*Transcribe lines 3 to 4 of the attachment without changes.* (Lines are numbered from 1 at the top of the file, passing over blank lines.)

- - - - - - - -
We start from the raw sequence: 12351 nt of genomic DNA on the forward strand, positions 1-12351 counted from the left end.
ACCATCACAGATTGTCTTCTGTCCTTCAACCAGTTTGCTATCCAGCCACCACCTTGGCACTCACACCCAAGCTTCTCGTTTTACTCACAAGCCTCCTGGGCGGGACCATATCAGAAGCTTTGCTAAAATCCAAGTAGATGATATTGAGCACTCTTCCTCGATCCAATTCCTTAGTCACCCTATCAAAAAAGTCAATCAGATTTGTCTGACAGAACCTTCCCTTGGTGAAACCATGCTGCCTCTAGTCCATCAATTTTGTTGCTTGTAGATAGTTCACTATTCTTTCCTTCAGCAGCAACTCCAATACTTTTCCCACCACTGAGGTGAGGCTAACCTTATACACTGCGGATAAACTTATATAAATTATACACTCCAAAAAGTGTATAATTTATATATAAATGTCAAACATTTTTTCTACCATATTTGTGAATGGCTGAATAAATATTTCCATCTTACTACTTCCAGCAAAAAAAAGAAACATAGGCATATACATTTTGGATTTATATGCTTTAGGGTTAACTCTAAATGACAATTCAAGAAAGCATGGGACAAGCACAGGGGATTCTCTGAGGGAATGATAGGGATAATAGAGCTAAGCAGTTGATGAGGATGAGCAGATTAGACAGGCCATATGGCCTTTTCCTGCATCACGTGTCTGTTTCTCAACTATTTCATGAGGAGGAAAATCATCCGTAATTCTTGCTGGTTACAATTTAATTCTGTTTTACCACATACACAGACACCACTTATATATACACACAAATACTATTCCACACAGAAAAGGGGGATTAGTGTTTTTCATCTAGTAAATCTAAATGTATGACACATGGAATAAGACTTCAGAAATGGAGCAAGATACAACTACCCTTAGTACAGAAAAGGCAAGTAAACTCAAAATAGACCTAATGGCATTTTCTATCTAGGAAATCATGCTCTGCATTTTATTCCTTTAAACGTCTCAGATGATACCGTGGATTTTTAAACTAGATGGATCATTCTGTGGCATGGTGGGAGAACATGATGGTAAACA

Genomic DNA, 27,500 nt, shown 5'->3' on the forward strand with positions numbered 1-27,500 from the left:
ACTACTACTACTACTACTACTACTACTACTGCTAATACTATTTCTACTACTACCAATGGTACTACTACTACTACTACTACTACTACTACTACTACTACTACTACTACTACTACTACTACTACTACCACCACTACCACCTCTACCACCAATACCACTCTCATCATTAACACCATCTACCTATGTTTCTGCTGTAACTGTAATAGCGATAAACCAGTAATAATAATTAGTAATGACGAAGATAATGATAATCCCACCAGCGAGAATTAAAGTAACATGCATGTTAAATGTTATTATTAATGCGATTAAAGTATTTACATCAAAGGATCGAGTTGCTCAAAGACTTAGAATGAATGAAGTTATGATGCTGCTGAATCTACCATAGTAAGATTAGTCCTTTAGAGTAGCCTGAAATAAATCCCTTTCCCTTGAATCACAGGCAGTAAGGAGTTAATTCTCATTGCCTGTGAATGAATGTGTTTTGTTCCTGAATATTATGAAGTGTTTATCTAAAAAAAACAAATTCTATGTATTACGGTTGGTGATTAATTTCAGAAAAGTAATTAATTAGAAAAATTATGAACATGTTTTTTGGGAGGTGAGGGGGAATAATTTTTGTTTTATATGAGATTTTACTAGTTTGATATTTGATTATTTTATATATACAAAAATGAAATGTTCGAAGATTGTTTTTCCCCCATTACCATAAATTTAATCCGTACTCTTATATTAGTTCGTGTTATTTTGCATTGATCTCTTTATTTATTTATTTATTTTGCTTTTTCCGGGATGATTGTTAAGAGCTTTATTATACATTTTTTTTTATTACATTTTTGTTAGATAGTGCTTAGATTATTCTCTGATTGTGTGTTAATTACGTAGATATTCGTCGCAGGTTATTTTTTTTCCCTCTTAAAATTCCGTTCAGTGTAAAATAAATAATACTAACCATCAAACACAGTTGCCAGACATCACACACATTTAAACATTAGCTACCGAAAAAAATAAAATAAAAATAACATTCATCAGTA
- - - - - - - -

Genomic DNA, 27,500 nt, shown 5'->3' on the forward strand with positions numbered 1-27,500 from the left:
ACTACTACTACTACTACTACTACTACTACTGCTAATACTATTTCTACTACTACCAATGGTACTACTACTACTACTACTACTACTACTACTACTACTACTACTACTACTACTACTACTACTACTACCACCACTACCACCTCTACCACCAATACCACTCTCATCATTAACACCATCTACCTATGTTTCTGCTGTAACTGTAATAGCGATAAACCAGTAATAATAATTAGTAATGACGAAGATAATGATAATCCCACCAGCGAGAATTAAAGTAACATGCATGTTAAATGTTATTATTAATGCGATTAAAGTATTTACATCAAAGGATCGAGTTGCTCAAAGACTTAGAATGAATGAAGTTATGATGCTGCTGAATCTACCATAGTAAGATTAGTCCTTTAGAGTAGCCTGAAATAAATCCCTTTCCCTTGAATCACAGGCAGTAAGGAGTTAATTCTCATTGCCTGTGAATGAATGTGTTTTGTTCCTGAATATTATGAAGTGTTTATCTAAAAAAAACAAATTCTATGTATTACGGTTGGTGATTAATTTCAGAAAAGTAATTAATTAGAAAAATTATGAACATGTTTTTTGGGAGGTGAGGGGGAATAATTTTTGTTTTATATGAGATTTTACTAGTTTGATATTTGATTATTTTATATATACAAAAATGAAATGTTCGAAGATTGTTTTTCCCCCATTACCATAAATTTAATCCGTACTCTTATATTAGTTCGTGTTATTTTGCATTGATCTCTTTATTTATTTATTTATTTTGCTTTTTCCGGGATGATTGTTAAGAGCTTTATTATACATTTTTTTTTATTACATTTTTGTTAGATAGTGCTTAGATTATTCTCTGATTGTGTGTTAATTACGTAGATATTCGTCGCAGGTTATTTTTTTTCCCTCTTAAAATTCCGTTCAGTGTAAAATAAATAATACTAACCATCAAACACAGTTGCCAGACATCACACACATTTAAACATTAGCTACCGAAAAAAATAAAATAAAAATAACATTCATCAGTA